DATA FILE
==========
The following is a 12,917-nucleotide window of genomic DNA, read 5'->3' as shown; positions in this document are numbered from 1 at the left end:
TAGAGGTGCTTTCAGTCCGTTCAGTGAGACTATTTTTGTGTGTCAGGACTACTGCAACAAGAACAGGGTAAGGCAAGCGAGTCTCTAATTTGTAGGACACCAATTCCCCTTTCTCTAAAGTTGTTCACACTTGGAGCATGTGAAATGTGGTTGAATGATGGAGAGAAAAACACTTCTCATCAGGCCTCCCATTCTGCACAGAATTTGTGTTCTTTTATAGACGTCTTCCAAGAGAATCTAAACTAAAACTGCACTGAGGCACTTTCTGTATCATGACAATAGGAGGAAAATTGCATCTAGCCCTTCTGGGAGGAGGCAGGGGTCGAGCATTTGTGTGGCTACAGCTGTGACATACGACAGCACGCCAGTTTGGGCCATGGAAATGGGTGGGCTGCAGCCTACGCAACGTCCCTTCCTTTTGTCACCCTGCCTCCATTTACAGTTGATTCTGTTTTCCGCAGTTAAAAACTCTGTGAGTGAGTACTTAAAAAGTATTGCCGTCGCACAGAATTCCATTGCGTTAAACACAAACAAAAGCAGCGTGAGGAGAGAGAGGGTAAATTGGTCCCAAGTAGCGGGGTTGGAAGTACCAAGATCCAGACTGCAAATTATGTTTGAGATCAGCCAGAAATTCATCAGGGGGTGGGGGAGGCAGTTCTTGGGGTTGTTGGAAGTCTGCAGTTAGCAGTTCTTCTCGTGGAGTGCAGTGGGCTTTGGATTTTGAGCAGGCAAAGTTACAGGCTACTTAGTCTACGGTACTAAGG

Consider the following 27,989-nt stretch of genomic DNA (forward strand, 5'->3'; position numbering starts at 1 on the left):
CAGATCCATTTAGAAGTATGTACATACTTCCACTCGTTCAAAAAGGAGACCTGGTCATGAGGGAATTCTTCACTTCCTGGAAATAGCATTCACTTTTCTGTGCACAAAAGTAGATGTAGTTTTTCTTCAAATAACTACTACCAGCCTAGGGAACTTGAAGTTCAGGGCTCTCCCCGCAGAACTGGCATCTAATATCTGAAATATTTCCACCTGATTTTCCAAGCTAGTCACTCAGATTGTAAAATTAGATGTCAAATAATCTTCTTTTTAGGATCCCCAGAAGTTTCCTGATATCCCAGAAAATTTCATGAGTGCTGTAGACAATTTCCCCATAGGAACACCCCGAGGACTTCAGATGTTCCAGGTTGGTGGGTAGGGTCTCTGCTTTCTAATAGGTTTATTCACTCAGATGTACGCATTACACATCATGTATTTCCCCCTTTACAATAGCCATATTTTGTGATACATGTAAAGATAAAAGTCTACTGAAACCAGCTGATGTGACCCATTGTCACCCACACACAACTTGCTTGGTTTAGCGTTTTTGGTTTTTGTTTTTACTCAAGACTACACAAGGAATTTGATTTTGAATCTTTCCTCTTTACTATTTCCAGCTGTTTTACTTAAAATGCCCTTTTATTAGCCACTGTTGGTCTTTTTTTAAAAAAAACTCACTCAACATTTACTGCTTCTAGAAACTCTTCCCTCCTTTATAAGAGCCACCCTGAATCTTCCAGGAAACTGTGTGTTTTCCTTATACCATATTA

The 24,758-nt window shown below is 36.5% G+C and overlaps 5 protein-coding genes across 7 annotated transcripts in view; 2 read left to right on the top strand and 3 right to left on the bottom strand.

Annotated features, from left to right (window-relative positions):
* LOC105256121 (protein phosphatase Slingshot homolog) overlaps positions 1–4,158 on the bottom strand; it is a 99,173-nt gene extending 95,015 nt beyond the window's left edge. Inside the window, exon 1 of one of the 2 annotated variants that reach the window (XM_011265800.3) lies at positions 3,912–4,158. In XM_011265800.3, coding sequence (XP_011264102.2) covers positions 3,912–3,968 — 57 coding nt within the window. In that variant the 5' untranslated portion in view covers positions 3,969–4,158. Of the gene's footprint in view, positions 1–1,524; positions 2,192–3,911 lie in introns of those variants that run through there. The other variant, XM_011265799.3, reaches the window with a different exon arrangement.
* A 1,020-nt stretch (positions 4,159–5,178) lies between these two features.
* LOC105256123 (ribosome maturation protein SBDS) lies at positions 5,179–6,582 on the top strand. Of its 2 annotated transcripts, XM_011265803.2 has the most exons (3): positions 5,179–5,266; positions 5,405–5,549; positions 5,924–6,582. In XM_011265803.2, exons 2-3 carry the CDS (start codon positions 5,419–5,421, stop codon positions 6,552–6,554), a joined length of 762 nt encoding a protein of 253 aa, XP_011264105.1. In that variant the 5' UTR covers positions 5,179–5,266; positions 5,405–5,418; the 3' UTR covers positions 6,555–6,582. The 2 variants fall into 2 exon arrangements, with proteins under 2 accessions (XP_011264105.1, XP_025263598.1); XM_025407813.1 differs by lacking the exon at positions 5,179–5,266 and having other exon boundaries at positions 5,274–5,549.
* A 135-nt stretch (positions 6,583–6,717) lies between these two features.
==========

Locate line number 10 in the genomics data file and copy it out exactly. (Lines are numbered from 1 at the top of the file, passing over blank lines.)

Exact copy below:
* A 135-nt stretch (positions 6,583–6,717) lies between these two features.